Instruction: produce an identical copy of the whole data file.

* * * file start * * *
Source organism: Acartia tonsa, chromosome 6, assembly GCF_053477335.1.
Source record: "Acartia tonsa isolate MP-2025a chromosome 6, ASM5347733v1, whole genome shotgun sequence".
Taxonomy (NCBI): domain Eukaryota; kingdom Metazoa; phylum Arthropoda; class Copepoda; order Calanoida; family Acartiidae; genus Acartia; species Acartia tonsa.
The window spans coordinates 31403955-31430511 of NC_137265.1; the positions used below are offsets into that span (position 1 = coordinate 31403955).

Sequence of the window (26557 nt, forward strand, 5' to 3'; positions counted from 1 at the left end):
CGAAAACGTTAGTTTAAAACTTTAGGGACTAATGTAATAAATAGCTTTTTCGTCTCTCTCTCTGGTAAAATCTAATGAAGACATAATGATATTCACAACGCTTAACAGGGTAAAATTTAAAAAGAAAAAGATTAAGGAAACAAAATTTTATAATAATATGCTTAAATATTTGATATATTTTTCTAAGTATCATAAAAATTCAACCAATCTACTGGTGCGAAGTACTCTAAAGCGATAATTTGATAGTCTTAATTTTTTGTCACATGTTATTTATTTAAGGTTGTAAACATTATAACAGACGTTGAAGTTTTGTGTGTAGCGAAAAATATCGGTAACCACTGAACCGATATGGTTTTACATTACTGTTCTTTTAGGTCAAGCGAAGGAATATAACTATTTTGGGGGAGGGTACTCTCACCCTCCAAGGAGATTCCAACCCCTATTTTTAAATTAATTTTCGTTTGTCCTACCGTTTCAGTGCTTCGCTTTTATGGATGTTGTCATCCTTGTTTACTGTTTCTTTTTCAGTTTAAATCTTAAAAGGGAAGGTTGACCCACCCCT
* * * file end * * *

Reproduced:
Source organism: Acartia tonsa, chromosome 6, assembly GCF_053477335.1.
Source record: "Acartia tonsa isolate MP-2025a chromosome 6, ASM5347733v1, whole genome shotgun sequence".
Taxonomy (NCBI): domain Eukaryota; kingdom Metazoa; phylum Arthropoda; class Copepoda; order Calanoida; family Acartiidae; genus Acartia; species Acartia tonsa.
The window spans coordinates 31403955-31430511 of NC_137265.1; the positions used below are offsets into that span (position 1 = coordinate 31403955).

Sequence of the window (26557 nt, forward strand, 5' to 3'; positions counted from 1 at the left end):
CGAAAACGTTAGTTTAAAACTTTAGGGACTAATGTAATAAATAGCTTTTTCGTCTCTCTCTCTGGTAAAATCTAATGAAGACATAATGATATTCACAACGCTTAACAGGGTAAAATTTAAAAAGAAAAAGATTAAGGAAACAAAATTTTATAATAATATGCTTAAATATTTGATATATTTTTCTAAGTATCATAAAAATTCAACCAATCTACTGGTGCGAAGTACTCTAAAGCGATAATTTGATAGTCTTAATTTTTTGTCACATGTTATTTATTTAAGGTTGTAAACATTATAACAGACGTTGAAGTTTTGTGTGTAGCGAAAAATATCGGTAACCACTGAACCGATATGGTTTTACATTACTGTTCTTTTAGGTCAAGCGAAGGAATATAACTATTTTGGGGGAGGGTACTCTCACCCTCCAAGGAGATTCCAACCCCTATTTTTAAATTAATTTTCGTTTGTCCTACCGTTTCAGTGCTTCGCTTTTATGGATGTTGTCATCCTTGTTTACTGTTTCTTTTTCAGTTTAAATCTTAAAAGGGAAGGTTGACCCACCCCT